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Electric Field Effect Detection of Biomolecular
P. Estrela, A.G. Stewart, P. Migliorato
University of Cambridge, Engineering Department,
Trumpington Street, Cambridge CB2 1PZ, UK
We here report on the optimization of electrical
detection of molecular interactions. More specifically,
interactions that occur when biomolecules attached to a
metal (probe molecules) are exposed to their
bioconjugates (target molecules). The ability to detect
such reactions is essential in fields such as genomics and
proteomics. One commonly employed method is the
optical detection, which employs labeling of the targets
with fluorescent tags and expensive instrumentation.
The development of a generic platform for labelfree electrical detection of biomolecular interactions could
prove useful for a wide range of applications. By reducing
cost and improving portability, a large market in the field
of genomics and proteomics can be targeted, from smallscale medical research laboratories to large-scale
pharmaceutical companies.
We have investigated the application of field
effect detection to the sensing of DNA hybridization. The
technique is applicable in principle to all biomolecular
interactions that affect the surface potential at a metal
gate/electrolyte interface. The presence of immobilized
chemical species results in a change of the interfacial
dipole, which in turn affects the potential drop across the
electrochemical double layer. This modulates the voltage
applied to the gate of a field effect device, resulting e.g. in
a change of the Capacitance-Voltage (C-V) characteristics
for a Metal-Insulator-Semiconductor (MIS) capacitor.
When the probe molecules interact with their
bioconjugate, further changes in the interfacial dipole and
the double layer potential drop are expected and therefore
changes in the C-V curves are also expected.
We employed MIS capacitors made on single
crystalline silicon. Single stranded DNA (ssDNA) with 18
or 20-base pairs are self-assembled on the gate together
with spacer molecules. The C-V characteristics are
measured before and after DNA immobilization. Upon
immobilization of ssDNA the curves show a significant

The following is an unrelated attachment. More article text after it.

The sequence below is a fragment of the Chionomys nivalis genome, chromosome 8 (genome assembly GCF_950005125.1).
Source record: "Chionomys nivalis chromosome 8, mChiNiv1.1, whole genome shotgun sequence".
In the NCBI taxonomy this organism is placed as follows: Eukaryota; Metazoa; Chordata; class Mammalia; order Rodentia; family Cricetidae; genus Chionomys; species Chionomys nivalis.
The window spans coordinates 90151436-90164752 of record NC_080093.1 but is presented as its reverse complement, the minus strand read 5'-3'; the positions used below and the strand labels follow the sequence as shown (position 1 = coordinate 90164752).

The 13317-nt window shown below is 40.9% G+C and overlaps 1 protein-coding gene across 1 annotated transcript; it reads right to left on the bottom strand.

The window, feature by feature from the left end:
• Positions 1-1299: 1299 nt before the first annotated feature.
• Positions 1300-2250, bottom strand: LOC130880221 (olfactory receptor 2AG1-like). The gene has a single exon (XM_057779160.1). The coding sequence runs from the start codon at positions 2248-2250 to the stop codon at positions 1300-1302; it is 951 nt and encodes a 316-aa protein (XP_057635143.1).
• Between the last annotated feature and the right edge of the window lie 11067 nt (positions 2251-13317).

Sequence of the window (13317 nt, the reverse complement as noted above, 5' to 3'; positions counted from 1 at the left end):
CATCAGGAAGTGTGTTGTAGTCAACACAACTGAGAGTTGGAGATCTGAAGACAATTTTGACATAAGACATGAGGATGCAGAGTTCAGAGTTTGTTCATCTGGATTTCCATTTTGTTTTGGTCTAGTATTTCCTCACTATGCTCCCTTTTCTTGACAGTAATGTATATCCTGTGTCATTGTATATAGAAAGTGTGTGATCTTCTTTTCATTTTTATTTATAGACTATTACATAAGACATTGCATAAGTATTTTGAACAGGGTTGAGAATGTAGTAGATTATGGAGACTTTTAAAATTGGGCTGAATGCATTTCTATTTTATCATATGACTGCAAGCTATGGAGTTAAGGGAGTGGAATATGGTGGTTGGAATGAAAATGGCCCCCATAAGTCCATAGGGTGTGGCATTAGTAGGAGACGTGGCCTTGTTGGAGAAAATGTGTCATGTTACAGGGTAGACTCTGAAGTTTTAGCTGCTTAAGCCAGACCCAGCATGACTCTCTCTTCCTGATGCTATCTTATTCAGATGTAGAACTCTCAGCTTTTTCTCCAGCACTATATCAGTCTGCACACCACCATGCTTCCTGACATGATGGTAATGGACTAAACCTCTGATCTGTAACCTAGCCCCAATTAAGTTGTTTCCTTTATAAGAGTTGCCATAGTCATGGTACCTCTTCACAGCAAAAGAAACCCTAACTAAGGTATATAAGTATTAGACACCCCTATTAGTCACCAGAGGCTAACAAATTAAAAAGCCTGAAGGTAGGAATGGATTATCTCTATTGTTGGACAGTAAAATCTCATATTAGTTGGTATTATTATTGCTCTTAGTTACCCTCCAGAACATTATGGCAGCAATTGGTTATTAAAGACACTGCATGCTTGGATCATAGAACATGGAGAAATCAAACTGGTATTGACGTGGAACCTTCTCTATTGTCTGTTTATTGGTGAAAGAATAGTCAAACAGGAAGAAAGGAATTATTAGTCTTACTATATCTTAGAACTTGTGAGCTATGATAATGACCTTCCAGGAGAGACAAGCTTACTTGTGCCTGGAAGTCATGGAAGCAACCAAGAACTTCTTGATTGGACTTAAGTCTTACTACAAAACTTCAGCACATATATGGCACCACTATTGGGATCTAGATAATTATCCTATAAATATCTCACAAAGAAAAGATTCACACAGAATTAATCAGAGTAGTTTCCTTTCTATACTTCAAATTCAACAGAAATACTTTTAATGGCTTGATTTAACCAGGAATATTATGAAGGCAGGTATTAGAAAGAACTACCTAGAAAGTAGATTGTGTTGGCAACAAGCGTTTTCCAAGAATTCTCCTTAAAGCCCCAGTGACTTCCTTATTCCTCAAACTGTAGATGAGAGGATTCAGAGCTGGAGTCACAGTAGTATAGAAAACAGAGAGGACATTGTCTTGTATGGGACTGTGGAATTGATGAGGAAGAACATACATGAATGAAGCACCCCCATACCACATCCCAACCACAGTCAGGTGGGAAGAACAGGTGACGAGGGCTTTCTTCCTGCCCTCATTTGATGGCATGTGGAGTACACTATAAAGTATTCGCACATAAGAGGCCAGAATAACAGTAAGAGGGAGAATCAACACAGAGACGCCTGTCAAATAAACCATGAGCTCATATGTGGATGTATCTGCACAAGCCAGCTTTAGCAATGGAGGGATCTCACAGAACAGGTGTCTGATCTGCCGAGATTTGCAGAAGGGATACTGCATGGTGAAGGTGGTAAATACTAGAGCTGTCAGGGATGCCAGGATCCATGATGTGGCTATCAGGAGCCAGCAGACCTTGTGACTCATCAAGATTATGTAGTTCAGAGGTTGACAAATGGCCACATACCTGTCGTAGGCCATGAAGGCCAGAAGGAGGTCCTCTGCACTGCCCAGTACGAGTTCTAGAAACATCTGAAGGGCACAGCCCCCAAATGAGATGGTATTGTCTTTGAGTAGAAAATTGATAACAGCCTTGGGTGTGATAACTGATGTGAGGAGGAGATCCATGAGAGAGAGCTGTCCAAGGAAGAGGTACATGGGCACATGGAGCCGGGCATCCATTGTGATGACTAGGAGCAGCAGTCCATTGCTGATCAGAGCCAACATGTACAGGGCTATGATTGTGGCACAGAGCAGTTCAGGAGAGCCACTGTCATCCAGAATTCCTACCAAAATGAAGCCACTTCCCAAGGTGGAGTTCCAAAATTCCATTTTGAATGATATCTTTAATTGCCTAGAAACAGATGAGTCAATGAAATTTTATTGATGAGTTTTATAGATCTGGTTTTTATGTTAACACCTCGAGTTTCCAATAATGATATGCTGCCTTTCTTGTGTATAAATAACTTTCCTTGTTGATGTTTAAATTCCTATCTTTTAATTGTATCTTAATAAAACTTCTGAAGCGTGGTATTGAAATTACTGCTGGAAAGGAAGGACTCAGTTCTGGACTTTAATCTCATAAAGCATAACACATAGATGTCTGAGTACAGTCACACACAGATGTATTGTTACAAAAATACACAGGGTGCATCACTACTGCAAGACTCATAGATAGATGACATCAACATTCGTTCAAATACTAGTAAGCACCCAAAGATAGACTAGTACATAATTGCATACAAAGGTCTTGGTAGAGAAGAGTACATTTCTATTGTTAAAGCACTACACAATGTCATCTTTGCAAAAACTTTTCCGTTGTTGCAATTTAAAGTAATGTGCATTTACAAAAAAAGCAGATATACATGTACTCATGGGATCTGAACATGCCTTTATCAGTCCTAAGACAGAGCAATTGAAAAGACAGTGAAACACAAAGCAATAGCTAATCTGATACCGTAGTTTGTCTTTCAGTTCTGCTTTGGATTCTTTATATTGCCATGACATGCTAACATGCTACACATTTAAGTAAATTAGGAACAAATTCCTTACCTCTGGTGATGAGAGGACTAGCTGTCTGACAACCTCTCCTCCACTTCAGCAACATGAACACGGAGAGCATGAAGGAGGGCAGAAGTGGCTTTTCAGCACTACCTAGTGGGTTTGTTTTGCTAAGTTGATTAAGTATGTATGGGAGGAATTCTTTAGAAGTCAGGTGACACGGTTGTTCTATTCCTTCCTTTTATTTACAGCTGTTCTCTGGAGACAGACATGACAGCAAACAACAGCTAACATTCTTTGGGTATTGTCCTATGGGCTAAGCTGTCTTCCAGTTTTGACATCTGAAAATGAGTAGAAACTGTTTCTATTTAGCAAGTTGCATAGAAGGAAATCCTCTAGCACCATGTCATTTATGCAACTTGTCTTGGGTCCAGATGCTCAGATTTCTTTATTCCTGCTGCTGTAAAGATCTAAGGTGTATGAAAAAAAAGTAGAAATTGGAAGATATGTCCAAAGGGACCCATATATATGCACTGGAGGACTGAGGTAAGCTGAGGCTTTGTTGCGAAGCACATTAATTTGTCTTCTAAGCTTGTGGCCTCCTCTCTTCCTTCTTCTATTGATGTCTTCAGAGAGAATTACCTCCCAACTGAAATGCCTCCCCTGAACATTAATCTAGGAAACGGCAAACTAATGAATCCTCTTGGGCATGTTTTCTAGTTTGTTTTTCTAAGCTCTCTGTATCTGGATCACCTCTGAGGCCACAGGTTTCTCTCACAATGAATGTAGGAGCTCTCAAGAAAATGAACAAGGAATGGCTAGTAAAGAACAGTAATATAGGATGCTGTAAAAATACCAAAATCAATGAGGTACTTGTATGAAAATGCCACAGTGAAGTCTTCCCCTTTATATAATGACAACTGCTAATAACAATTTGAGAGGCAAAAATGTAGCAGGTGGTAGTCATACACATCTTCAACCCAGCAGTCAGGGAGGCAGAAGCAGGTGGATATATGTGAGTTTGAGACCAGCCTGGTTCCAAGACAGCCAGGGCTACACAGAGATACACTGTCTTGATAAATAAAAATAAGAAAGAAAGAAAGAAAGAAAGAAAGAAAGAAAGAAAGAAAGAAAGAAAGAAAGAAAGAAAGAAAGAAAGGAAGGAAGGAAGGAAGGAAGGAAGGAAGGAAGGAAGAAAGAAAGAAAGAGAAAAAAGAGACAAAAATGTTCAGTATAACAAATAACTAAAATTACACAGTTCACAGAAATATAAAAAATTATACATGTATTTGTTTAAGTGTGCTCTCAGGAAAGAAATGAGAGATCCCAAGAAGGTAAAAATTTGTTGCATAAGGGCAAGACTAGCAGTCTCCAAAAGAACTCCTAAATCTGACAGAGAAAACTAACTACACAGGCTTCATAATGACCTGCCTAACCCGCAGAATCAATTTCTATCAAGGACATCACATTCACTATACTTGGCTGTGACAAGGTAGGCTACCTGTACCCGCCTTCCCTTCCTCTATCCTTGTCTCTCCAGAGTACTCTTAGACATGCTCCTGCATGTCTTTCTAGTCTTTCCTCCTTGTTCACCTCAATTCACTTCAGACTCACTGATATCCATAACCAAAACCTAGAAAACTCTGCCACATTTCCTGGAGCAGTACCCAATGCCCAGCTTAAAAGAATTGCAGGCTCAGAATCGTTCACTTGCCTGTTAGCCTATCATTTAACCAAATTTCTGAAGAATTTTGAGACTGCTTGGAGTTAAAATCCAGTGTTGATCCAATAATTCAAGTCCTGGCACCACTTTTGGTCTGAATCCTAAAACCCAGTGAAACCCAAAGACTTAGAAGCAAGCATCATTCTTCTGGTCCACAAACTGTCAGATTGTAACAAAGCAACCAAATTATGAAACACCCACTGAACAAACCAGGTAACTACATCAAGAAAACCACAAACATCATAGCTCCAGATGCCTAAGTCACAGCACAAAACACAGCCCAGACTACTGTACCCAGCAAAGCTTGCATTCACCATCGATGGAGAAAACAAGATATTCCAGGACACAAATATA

shift in the direction of negative voltages (with respect to
an Ag/AgCl reference electrode immersed in the
electrolyte) as expected from the immobilization of
negative charges on the gate. Upon hybridization with a
fully complementary DNA strand a further significant
shift is observed in the same direction as before, which is
consistent with the significant increase of negative
charges on the gate brought about by the hybridization.
When a non-complementary DNA strand is placed on
substrates containing only the probe ssDNA and spacer
using the same conditions as before, no significant shift is
observed in accordance with the fact that no extra charged
molecules are immobilized on the surface [1]. A noncomplementary strand with only 3 bases mismatch can be
detected in this way. Here we report on the sensitivity of
the technique and the possibility of relating single-base
mismatches to incomplete hybridization shifts.
The effect of the electrolyte used on such
measurements has also been investigated. The
concentration of the measuring buffer will change the
Debye length and therefore part of the DNA charges will
be screened upon increasing buffer concentration. On the
other hand the pH of the solution can alter the net
biomolecular charge. A systematic study was carried out
on the effect of buffer concentration and pH on the shifts
observed in order to optimize the detection process.
The same detection mechanism can be applied to
different biological systems where a change on the charge
configuration occurs upon biomolecular interaction. Of
major interest is the detection of protein interactions and
we will also discuss the applicability of the MIS detection
to such systems.
In order to promote the immobilization and
hybridization of DNA, electric fields can be applied so as
to offset the repulsion of the negative charge of probe and
target. We carried out a study on the effect of electric
fields using DNA labelled with fluorescence tags. It is
observed that under a dc voltage, the time necessary for
the formation of a dense ssDNA layer is dramatically
reduced and hybridization is strongly promoted [1]. A
systematic study of the effect of electric fields was also
carried out using electrochemical quartz crystal
microbalance (QCM) measurements in order to determine
the density of DNA and efficiency of hybridization upon
electric fields applied during variable time periods.
The same detection mechanism was extended to
a MIS Field Effect Transistor (MISFET) fabricated using
polycrystalline silicon thin film transistor (poly-Si TFT)
technology. Poly-Si TFTs can be used to inexpensively
fabricate the sensing devices as well as the integrated
electronics for signal conditioning and detection. Activematrix displays are currently produced using this
technology and parallel development will enable the
fabrication of microarrays where each channel is
individually addressed. Another added advantage of polySi TFTs is that they can be fabricated onto glass or plastic
substrates, which are ideal for biosensor applications due
to insulation and disposability. We have previously
demonstrated the applicability of FET structures without a
metal gate as pH sensors and as penicillin sensors [2]. By
using a metal gate we show that we can successfully
detect DNA hybridization using polysilicon MISFETs,
observing shifts on the transfer characteristics in excess of
300 mV. Issues related to passivation of FETs for the
different types of sensors (DNA sensors and enzymebased sensors) are discussed.
[1] P. Estrela, P. Migliorato, H. Takiguchi, H. Fukushima
and S. Nebashi, submitted to Biosens. Bioelectron.
[2] F. Yan, P. Estrela, Y. Mo, P. Migliorato, H. Maeda, S.
Inoue and T. Shimoda, submitted to Appl. Phys. Lett.